From the first mentioned parking place, head west along the road for a few metres, until you can see a little wooden stile over the fence above you to the right. Once over this, head up to the broad ridge, from where its an easy climb, firstly over short, relatively dry grass and then closely cropped heather. Higher up, look out for the abundant shiny leaved, trailing shoots of the Bearberry (Arctostaphylos uva-ursi) and the spiky leaved mats of Juniper (Juniperus communis), forming a very attractive type of heath.

There is one false summit to contend with, but once this is surmounted, the main summit is close at hand, with its trig pillar almost completely enclosed within a cairn. The view from here is nothing short of stupendous, due to Tully's isolated location, west of all the other mountains. Views stretch from south Connemara, across the Bens, to Mweelrea with its golden beaches, up to Croagh Patrick and the North Mayo mountains, out to Achill, which still managed to be completely covered by cloud, despite there not being another cloud in the sky! Out to sea lay Clare, Bofin, Turk and Shark, surprisingly close at hand.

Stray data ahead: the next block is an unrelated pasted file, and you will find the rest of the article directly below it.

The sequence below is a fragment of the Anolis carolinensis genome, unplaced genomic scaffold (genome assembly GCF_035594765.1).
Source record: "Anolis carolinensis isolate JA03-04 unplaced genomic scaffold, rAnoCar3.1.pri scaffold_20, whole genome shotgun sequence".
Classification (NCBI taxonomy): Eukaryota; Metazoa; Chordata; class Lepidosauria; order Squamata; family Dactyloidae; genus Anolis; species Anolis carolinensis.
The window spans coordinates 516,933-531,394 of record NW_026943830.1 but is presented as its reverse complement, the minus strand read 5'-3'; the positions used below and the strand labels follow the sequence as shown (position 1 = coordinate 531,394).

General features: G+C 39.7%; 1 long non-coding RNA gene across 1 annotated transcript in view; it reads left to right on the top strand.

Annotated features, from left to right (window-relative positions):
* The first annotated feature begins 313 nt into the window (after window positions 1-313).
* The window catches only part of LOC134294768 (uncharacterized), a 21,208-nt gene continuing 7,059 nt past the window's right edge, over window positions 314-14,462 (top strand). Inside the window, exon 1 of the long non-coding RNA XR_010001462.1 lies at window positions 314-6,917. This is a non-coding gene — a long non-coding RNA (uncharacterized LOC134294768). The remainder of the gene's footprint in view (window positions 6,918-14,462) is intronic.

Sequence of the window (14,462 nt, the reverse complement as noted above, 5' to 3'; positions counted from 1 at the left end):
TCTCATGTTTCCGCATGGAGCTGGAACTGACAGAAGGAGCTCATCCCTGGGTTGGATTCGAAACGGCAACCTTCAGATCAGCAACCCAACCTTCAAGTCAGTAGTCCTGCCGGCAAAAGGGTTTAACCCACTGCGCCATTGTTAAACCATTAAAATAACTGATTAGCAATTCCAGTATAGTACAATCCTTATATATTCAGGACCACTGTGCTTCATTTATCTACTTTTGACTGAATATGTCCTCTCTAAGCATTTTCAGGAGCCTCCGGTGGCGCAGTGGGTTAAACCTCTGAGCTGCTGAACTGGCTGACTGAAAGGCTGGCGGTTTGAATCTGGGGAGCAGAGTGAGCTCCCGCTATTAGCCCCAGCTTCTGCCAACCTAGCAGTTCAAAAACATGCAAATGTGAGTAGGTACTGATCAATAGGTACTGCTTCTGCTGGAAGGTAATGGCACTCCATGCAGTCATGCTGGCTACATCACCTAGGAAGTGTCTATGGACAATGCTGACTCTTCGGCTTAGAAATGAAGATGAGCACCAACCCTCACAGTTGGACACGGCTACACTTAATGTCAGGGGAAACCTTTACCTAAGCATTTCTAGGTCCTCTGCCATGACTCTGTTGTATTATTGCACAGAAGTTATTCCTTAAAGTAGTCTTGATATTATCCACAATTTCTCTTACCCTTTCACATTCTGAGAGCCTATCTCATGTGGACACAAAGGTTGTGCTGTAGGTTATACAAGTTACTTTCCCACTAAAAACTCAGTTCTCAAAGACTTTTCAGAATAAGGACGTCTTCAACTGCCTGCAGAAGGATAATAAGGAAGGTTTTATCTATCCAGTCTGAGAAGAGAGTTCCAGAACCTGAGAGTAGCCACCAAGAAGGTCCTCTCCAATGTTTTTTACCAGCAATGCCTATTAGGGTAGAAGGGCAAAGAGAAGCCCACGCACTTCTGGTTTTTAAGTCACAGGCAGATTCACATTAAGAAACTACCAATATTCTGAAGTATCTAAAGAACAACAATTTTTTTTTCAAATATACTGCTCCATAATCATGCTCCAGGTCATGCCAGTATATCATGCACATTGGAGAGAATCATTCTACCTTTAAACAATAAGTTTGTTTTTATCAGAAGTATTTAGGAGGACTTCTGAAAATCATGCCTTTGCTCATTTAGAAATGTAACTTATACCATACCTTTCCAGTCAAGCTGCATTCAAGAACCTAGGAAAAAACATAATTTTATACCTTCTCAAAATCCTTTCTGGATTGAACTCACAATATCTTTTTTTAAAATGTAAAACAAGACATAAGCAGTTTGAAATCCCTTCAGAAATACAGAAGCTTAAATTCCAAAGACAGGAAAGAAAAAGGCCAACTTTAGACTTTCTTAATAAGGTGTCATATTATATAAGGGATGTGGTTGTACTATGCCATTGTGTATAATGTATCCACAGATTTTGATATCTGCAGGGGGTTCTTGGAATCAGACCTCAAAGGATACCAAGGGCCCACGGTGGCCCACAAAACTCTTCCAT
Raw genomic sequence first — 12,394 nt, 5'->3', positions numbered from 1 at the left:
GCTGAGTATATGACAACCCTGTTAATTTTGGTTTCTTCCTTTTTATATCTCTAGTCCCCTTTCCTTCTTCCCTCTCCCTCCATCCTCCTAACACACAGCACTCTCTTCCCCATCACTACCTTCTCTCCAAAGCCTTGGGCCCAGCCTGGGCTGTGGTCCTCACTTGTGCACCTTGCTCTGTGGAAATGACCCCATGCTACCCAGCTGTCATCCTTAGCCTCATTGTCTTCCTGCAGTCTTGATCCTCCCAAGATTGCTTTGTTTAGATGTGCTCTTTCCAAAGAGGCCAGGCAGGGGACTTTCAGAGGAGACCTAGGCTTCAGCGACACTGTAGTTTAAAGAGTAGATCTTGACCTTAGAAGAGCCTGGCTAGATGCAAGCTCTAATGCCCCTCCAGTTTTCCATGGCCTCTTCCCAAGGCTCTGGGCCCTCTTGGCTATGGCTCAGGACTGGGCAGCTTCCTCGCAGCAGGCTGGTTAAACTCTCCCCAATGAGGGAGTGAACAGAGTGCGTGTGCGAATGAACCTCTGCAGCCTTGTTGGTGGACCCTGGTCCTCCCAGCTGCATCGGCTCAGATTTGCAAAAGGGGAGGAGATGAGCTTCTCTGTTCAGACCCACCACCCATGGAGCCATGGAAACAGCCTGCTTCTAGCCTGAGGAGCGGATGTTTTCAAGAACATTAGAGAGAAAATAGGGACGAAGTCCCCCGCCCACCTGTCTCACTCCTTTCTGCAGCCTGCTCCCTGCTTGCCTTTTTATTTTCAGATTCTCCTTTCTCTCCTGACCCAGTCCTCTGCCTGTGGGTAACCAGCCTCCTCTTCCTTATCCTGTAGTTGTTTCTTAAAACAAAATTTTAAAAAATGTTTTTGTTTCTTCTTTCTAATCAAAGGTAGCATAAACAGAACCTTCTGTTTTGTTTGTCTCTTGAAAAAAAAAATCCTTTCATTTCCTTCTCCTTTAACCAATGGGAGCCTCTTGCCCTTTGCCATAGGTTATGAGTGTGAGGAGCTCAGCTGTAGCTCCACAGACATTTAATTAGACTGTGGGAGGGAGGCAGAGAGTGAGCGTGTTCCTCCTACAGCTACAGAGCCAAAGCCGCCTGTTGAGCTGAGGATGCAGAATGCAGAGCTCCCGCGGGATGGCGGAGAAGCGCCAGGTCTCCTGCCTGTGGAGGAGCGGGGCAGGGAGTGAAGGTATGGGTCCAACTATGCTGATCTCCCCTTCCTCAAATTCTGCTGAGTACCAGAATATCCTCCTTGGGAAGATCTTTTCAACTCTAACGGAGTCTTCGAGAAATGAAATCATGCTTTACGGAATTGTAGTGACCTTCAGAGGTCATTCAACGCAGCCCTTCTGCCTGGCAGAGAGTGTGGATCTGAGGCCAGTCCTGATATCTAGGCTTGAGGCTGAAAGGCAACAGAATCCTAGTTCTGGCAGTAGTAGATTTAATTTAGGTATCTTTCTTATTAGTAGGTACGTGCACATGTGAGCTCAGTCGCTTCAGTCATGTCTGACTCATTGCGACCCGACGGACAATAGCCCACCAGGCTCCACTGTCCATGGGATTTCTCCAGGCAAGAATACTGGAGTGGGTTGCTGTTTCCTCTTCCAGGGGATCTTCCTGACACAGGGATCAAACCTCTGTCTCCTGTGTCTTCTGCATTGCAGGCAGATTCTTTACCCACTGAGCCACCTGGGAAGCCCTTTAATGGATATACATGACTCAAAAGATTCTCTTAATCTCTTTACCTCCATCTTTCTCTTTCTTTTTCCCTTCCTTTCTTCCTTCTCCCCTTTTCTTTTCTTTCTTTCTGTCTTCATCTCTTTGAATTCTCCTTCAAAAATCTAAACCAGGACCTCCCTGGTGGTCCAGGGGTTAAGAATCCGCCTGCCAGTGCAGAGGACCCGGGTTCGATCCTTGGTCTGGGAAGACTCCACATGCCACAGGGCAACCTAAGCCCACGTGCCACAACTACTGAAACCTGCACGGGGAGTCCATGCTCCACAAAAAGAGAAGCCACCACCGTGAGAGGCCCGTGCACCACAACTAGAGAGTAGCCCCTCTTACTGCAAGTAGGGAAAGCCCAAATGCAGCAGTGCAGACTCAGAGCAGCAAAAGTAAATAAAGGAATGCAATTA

Once you've soaked up the scenery, you can either retrace your steps back to the starting point, or if you want a longer walk and don't mind a few kilometres of road walking, you could continue west along the ridge crossing a couple of minor tops to come down to the road near Renvyle point. Trackback: http://mountainviews.ie/summit/893/comment/5821/
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MountainViews.ie Picture about mountain Tully Mountain in area Twelve Bens, Ireland
Mwelrea from the Sea
by Geansai  13 May 2013
Good view of the highest summit in Connaught on the way up Tully Mountain. Trackback: http://mountainviews.ie/summit/893/comment/14990/
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MountainViews.ie Picture about mountain Tully Mountain in area Twelve Bens, Ireland